Just one thought has kept me sane for twenty-seven years
That’s at the stroke midnight I'll be drying all my tears
For now I'm Faustus's fool
Trapped within his arena
Doing hops through his hoops
I ain’t seen nothing obscener.
(Bet your dog can’t dance like this.)
Clock: You think you've got it bad, let's switch jobs awhile, Sam
At least you get to walk around, I'm frozen on this stand
What's more I can't remember why he strapped me to this block
I must have pissed him off some way. Bong! It's five o’clock.
Mephisto: Five o’clock! That means he's only seven hours away
From a certain course of exercise I'm planning from this day
I'll whip him into shape, I'll take a pound of flesh or more
He'll be twice the man he is today and I’ll be half as sore.
No longer Faustus's fool
There'll be some things I can do
I'll be intollerably cruel
He’ll end up scholarly stew.
(Wizard guts?they’re not just for breakfast anymore!)
Helen (helping him up): It is I, Helen.
Wagner: Helen! Just who I've been looking for. I must see you.
Helen: And here I am without a candle.
Wagner: No one can hold a candle to you! I need you, Helen. You cannot know the torture I've been through imagining what Faustus has been doing with you.
Helen: Is that why you came into the closet?
Wagner: Faustus sent me on a fool's errand, but now that I'm with you I'll never play the fool again. He expects me to find an imp he lost. I snuck in to search his books for a spell to help me. I don't know why he can't do it himself.
Helen: He knows how to do it himself. But sometimes he'd rather not. Look at me.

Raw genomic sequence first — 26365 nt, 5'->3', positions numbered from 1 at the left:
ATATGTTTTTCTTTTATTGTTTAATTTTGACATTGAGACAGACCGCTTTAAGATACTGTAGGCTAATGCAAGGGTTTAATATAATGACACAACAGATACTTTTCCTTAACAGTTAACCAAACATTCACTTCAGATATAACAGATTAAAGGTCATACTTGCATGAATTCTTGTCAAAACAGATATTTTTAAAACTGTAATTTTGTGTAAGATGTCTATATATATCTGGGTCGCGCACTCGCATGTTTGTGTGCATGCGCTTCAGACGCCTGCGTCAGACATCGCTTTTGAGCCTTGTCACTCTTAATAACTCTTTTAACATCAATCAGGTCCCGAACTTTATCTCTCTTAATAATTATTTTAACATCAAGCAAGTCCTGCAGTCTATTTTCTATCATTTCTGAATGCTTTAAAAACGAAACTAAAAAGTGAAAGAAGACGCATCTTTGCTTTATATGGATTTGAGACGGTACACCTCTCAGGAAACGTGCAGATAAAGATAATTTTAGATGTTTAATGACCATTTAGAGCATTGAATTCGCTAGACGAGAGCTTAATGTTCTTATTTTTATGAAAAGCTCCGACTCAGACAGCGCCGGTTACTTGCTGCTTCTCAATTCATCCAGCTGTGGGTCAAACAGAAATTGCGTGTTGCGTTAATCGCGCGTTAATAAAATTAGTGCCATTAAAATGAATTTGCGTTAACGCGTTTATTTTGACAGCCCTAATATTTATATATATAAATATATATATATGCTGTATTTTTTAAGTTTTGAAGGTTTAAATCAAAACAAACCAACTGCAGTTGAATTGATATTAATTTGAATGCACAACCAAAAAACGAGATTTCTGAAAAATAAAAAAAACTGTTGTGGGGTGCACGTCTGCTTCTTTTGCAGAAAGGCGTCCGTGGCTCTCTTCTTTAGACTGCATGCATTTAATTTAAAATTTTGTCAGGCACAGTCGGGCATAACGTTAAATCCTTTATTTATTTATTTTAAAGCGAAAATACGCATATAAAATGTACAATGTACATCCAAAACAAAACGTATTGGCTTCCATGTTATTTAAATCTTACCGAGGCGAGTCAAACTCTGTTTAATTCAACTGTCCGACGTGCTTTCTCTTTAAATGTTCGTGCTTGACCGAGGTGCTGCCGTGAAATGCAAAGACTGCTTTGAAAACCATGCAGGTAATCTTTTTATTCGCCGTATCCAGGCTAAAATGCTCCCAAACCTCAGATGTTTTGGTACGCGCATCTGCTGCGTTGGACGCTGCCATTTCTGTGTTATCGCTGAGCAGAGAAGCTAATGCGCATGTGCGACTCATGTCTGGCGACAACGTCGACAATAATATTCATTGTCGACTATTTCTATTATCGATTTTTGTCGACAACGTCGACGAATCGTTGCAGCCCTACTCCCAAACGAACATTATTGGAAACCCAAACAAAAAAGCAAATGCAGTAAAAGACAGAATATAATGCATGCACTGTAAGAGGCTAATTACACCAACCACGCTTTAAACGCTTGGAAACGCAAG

Helen: You should never eat radishes.
Wagner: Who can he have out there with him?
Helen: Some visiting scholar, surely. I'm so glad you found me. I didn't even suspect you knew of my existence. I've been so bored, cooped up in here. It's worse than life with Menelaus ever was. And Sparta was heaven compared to this! I'm still a young woman. I want to sing, I want to dance, I want to enjoy every particle of life! Can you help me, dear student?
Helen: Don't worry. Troy wasn't ruined in a day. But now you must go.
Wagner: Go? But I just got here.
Helen: Nevertheless. If Faustus found you here his jealously would know no bounds. Come back later, fair student. Tonight! Faustus will be gone until midnight. Return at eleven, and I will show you arts of which I alone am mistress. Until then you must do his bidding.
Wagner: Eleven? How can I wait that long, thinking of you?
Helen: Troilus recommended strenuous exercise and cold baths. Until eleven, my love!
In the Boar's Bollocks Inn. Albergus sits at a table with Bateman plotting Faustus's destruction. A buxom barmaid serves their beers. Albergus is indifferent, but Bateman inspects her avidly.
Bateman: A guy could have a hot time with that book.
Albergus: It is all a matter of knowing the right words. Faustus's book must contain the language of UrCreation.
Bateman (watching waitress): Or even the language of procreation?
Albergus: You see, Bateman, most language is just empty words. You've sat outside on a splendid fall afternoon, and the sun warmed your limbs, the sweet breeze caressed your cheek, you lay back and watched the skies, the bullocks, the squirrels?
Bateman: ?the thighs, the buttocks, the girls?
Albergus: ?it's a total sensory experience?
Bateman: I'll say.
Albergus: ?and there is no way that ordinary language can capture even one thousanth of it.
Bateman: Preach it, brother!
Albergus: ?But that's ordinary language. What about extraordinary language? What about the language of God, Bateman? In what language did God originally say, "Let There Be Light!"
Albergus: He said it, Bateman, in that mystic, UrCreative language, the language of ultimate truth. The language that came before reality. If a man could grasp that grammar of creation, he could control all that exists! And that language, Bateman, I am convinced, is written in Faustus's book. Can you imagine it? Faustus has his hand upon the axis of the universe! Yet to what use does he put this power?